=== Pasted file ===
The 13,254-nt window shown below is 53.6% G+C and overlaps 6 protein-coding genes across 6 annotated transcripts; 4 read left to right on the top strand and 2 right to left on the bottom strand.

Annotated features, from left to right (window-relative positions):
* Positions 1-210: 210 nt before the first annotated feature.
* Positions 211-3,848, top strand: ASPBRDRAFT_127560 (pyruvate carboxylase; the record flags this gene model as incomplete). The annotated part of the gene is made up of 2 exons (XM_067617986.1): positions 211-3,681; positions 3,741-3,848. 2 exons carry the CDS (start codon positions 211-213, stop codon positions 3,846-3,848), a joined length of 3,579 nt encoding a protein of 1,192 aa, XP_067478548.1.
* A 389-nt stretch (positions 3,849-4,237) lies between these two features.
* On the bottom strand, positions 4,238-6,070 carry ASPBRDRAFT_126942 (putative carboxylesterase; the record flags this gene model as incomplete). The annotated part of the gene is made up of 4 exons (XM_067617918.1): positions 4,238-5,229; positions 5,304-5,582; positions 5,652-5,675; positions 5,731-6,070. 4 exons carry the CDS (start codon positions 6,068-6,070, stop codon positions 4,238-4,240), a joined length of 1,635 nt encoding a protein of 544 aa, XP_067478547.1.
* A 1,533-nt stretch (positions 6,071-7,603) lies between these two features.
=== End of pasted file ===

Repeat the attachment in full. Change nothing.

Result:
The 13,254-nt window shown below is 53.6% G+C and overlaps 6 protein-coding genes across 6 annotated transcripts; 4 read left to right on the top strand and 2 right to left on the bottom strand.

Annotated features, from left to right (window-relative positions):
* Positions 1-210: 210 nt before the first annotated feature.
* Positions 211-3,848, top strand: ASPBRDRAFT_127560 (pyruvate carboxylase; the record flags this gene model as incomplete). The annotated part of the gene is made up of 2 exons (XM_067617986.1): positions 211-3,681; positions 3,741-3,848. 2 exons carry the CDS (start codon positions 211-213, stop codon positions 3,846-3,848), a joined length of 3,579 nt encoding a protein of 1,192 aa, XP_067478548.1.
* A 389-nt stretch (positions 3,849-4,237) lies between these two features.
* On the bottom strand, positions 4,238-6,070 carry ASPBRDRAFT_126942 (putative carboxylesterase; the record flags this gene model as incomplete). The annotated part of the gene is made up of 4 exons (XM_067617918.1): positions 4,238-5,229; positions 5,304-5,582; positions 5,652-5,675; positions 5,731-6,070. 4 exons carry the CDS (start codon positions 6,068-6,070, stop codon positions 4,238-4,240), a joined length of 1,635 nt encoding a protein of 544 aa, XP_067478547.1.
* A 1,533-nt stretch (positions 6,071-7,603) lies between these two features.